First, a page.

radar system, and to provide a ground point for lightning protection. The grounding system will
typically consist of an underground grid or radials or rods, typically copper, which provide a
ground resistance of not more than one ohm. The grounding system shall have a connection
point at the base of the tower, and shall include a suitable ground wire to the top of the tower.
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Figure 7: Some Lightning and High Voltage Protection Pictures.
Figure 8: Lightning at Radar Site.
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3.4.
Communication and Network
There must be a permanent communication system between radar site and operation centre.
This can be managed several ways. Terrestrial line, fibre optic cables, satellite and microwave
data link can be optional communication methods. Telephone service is required if telephone
circuits are to be used for radar data and/or control. If other communications circuits
(microwave, satellite, etc.) are used for radar data/control, a voice grade telephone circuit is
highly desirable for maintenance technicians at the radar site.
If a microwave data link is required between the radar site and the central site, the EMC aspects
of this must also be surveyed. The microwave link will require a clear, unobstructed "line of
sight" path from the radar site to the central site. That means the microwave antenna at the
radar site must be visible from the microwave antenna at the receiving site, with no buildings,
trees, hills, etc. blocking or interfering with the path. If the microwave antennas are more than a
few miles apart, a small telescope may be required to verify the line of sight path.
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Figure 9: Communication Equipment
Pictures.
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Figure 10: Communication with Centre via VSAT.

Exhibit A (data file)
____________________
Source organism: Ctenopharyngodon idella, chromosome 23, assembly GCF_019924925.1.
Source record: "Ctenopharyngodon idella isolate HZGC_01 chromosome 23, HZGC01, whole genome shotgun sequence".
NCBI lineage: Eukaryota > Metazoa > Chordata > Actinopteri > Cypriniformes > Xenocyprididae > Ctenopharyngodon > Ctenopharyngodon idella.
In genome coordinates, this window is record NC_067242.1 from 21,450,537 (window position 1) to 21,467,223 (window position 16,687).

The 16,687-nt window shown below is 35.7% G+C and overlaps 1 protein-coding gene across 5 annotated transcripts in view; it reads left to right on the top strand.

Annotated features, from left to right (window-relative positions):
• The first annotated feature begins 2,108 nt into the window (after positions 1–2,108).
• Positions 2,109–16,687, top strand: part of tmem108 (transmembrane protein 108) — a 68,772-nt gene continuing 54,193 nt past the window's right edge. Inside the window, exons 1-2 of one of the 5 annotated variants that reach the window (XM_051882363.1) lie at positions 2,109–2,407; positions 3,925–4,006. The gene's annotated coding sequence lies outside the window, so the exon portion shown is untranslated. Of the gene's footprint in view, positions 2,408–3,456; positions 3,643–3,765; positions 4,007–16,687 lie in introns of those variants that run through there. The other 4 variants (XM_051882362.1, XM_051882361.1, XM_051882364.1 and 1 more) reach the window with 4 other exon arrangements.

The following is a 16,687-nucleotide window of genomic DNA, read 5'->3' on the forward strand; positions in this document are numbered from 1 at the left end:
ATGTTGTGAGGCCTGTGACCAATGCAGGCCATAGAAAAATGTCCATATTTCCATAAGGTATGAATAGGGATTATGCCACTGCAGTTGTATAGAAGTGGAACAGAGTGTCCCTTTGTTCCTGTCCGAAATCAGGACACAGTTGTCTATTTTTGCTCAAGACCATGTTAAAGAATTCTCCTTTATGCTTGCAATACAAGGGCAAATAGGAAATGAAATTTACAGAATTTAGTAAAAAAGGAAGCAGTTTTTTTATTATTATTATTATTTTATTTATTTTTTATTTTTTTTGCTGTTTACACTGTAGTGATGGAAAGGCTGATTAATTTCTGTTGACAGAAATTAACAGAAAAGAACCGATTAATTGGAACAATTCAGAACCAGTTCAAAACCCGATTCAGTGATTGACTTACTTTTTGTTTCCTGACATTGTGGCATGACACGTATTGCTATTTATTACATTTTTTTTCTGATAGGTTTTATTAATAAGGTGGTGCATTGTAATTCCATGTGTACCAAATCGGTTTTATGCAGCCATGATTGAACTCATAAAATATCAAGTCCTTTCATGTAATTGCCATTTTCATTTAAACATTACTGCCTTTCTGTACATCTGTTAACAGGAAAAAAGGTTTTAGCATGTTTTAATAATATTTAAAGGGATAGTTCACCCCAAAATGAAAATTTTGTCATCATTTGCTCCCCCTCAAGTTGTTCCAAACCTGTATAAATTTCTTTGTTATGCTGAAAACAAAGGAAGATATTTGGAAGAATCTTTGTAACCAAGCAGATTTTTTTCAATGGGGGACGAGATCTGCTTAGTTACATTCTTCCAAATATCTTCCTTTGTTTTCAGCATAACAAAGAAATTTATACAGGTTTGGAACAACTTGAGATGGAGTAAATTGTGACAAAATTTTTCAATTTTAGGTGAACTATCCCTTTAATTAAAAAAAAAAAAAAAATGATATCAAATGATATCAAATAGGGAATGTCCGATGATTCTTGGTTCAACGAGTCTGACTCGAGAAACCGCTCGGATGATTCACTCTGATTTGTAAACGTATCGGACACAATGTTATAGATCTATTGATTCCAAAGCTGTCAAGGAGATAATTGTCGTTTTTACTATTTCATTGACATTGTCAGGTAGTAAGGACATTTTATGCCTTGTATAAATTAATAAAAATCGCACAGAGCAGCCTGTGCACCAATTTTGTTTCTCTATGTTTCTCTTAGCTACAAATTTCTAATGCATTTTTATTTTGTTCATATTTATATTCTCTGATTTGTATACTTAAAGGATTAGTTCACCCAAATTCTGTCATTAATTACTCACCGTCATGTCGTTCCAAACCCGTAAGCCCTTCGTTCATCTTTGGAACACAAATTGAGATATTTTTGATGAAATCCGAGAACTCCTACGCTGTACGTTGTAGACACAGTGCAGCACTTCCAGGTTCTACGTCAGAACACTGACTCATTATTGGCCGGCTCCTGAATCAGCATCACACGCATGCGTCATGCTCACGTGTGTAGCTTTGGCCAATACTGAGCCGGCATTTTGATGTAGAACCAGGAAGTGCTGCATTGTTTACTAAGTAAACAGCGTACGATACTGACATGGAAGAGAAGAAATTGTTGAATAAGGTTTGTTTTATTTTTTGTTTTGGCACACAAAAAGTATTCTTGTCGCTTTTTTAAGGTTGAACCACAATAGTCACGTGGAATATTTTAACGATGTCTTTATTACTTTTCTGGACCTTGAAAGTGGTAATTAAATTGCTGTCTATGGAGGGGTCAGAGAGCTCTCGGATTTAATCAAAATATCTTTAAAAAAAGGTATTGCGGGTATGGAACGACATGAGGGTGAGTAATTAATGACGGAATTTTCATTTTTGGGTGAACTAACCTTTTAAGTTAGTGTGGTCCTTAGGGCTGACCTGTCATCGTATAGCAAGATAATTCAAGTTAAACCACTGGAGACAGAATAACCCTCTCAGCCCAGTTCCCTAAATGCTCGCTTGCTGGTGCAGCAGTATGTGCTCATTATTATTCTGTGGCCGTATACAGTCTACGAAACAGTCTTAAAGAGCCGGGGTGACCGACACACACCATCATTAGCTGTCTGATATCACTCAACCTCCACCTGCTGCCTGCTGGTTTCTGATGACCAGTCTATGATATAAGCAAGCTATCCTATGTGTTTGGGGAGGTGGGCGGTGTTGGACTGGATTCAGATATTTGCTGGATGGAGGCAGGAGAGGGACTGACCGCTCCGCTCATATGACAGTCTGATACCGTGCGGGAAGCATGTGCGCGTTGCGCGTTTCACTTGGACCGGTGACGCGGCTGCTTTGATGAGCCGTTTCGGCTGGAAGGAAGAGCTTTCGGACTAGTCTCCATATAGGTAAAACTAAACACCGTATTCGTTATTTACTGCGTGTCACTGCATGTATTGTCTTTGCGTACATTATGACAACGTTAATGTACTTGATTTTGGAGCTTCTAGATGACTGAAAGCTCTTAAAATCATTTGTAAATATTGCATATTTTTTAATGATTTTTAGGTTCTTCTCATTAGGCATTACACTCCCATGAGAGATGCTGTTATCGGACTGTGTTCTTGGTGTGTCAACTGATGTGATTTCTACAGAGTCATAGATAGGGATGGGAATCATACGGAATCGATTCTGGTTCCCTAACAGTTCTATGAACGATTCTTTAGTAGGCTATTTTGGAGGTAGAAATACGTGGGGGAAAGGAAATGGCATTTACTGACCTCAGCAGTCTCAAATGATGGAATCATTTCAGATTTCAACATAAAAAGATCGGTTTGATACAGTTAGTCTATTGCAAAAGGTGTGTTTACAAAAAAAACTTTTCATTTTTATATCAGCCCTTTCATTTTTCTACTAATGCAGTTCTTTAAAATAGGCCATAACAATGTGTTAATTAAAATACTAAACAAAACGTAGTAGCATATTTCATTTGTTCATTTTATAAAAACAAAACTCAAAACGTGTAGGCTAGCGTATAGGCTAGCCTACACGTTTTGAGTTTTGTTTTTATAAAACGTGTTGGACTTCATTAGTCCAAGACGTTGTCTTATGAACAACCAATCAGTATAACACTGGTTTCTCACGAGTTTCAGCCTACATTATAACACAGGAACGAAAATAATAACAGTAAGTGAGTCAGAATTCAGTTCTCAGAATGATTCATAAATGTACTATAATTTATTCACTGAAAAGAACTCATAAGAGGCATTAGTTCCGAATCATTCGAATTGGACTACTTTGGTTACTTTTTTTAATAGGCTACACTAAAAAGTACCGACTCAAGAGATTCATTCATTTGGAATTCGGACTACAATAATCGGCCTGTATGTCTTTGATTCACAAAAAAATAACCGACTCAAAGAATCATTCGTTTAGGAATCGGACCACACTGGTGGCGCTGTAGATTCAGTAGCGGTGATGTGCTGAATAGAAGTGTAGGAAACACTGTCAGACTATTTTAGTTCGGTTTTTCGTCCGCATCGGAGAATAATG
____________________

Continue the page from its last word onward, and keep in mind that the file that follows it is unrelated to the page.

To establish a wide area network (WAN) will be needed for operation and communication of
radar network. WAN is interconnected LANs to access to computers or file servers in other
locations. As a result of being networked or connected computers, printers, and other devices
on a WAN could communicate with each other to share information and resources, as well as to
access the Internet.
Some common WAN technologies are:
•
Modems,
•
ISDN (Integrated Services Digital Network),
•
DSL (Digital Subscriber Line),
•
Frame Relay,
•
ATM (Asynchronous Transfer Mode),
•
The T (US) and E (Europe) Carrier Series: T1, E1, T3, E3, etc.,
•
SONET (Synchronous Optical Network).
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Figure 11: TURKEY Weather Radar Network General View.
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TURKSAT
(Ku Band)
MODUL-F RADAR INFRASTRUCTURE
128 Kb/s
STAR Topology
64 Kb/s
Radar
WS
VSAT
Radar
AWOS
Airports
Primary HUB
at DMI
9.6
Ethernet
5 RADARS
64 Kb/s
in Ankara
Router
AWOS
Computer (PC)
Hydrological Stations
AWOS
Airports
1.2 Kb/s
VSAT
DMI
Comput
er
Terrestrial Frame Relay
Ethernet
208 A W O S
64 Kb/s
in Ankara
Serial
Hydrological Station
129 HYDROLOGICAL
Backup HUB,
at DSI
VSAT
Router
DSI
Computer
Network
Airport
Computer (PC)
VSAT
18 A I R P O R T S
Ethernet
Figure 12: VSAT Communication System Overview.
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3.5.
Others
A land survey should be performed to accurately determine the boundaries of the radar site
land area, the location of the entrance road to the site, and the location of any required
easements for access to the radar site property. The survey should also determine water runoff
and drainage of the radar site area.
Soil tests should be performed to determine the load bearing capacity of the soil for the
foundations for both the radar building and for the radar antenna tower. These soil tests should
serve as the basis for the design of the building and tower foundations.
Access road is also very critical issue for the operation of radars. Access roads should be
available or constructed/ improved by considering the need of the access to the radar sites in
any weather conditions with heavy trucks.
Figure 13: Severe Weather Conditions and Transportation with Snow Mobiles.
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Fire Alarm System should be installed with a capability of remote indication via the radar
communications system. This alarm system should be located in the equipment room and also
at the personnel building. Automatic fire extinguishers should be available in the equipment
room.
Figure 14: Fire Extinguishing Systems.
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Heating and air conditioning system is needed for keeping the stability of the temperature at
the equipment room. It is also necessary for the personnel accommodation.
Figure 15: Heating and Air Conditioning Systems.
The security requirement should also be taken into consideration against possible risks.
Figure 16: Monitoring with CCD Cameras.